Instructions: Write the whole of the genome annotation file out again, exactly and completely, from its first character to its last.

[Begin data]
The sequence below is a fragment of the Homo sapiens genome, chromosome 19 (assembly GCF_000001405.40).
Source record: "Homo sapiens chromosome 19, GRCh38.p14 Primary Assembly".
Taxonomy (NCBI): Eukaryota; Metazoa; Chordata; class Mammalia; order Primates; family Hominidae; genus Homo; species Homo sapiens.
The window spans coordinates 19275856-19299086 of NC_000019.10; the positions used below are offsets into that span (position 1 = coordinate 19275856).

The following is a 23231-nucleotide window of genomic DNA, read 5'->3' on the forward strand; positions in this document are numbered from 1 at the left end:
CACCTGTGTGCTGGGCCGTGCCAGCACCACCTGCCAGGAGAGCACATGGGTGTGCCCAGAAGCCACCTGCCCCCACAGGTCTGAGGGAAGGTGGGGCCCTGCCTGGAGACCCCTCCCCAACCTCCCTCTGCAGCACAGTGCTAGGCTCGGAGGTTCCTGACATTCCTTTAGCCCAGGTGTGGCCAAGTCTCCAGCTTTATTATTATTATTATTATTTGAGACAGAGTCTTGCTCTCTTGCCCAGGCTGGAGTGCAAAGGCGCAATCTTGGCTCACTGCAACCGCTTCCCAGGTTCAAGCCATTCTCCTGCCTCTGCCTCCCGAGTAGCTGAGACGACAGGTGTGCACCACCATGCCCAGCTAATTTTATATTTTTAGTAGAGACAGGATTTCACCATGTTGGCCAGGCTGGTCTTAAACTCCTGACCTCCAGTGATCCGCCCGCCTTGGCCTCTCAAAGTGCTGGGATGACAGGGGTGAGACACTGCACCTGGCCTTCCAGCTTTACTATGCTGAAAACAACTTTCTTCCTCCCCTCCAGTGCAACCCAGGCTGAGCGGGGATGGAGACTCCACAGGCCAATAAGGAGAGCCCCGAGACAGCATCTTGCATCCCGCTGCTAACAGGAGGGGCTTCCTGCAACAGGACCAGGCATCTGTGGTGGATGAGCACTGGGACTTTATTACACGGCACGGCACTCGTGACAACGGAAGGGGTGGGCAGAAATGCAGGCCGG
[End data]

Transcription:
The sequence below is a fragment of the Homo sapiens genome, chromosome 19 (assembly GCF_000001405.40).
Source record: "Homo sapiens chromosome 19, GRCh38.p14 Primary Assembly".
Taxonomy (NCBI): Eukaryota; Metazoa; Chordata; class Mammalia; order Primates; family Hominidae; genus Homo; species Homo sapiens.
The window spans coordinates 19275856-19299086 of NC_000019.10; the positions used below are offsets into that span (position 1 = coordinate 19275856).

The following is a 23231-nucleotide window of genomic DNA, read 5'->3' on the forward strand; positions in this document are numbered from 1 at the left end:
CACCTGTGTGCTGGGCCGTGCCAGCACCACCTGCCAGGAGAGCACATGGGTGTGCCCAGAAGCCACCTGCCCCCACAGGTCTGAGGGAAGGTGGGGCCCTGCCTGGAGACCCCTCCCCAACCTCCCTCTGCAGCACAGTGCTAGGCTCGGAGGTTCCTGACATTCCTTTAGCCCAGGTGTGGCCAAGTCTCCAGCTTTATTATTATTATTATTATTTGAGACAGAGTCTTGCTCTCTTGCCCAGGCTGGAGTGCAAAGGCGCAATCTTGGCTCACTGCAACCGCTTCCCAGGTTCAAGCCATTCTCCTGCCTCTGCCTCCCGAGTAGCTGAGACGACAGGTGTGCACCACCATGCCCAGCTAATTTTATATTTTTAGTAGAGACAGGATTTCACCATGTTGGCCAGGCTGGTCTTAAACTCCTGACCTCCAGTGATCCGCCCGCCTTGGCCTCTCAAAGTGCTGGGATGACAGGGGTGAGACACTGCACCTGGCCTTCCAGCTTTACTATGCTGAAAACAACTTTCTTCCTCCCCTCCAGTGCAACCCAGGCTGAGCGGGGATGGAGACTCCACAGGCCAATAAGGAGAGCCCCGAGACAGCATCTTGCATCCCGCTGCTAACAGGAGGGGCTTCCTGCAACAGGACCAGGCATCTGTGGTGGATGAGCACTGGGACTTTATTACACGGCACGGCACTCGTGACAACGGAAGGGGTGGGCAGAAATGCAGGCCGG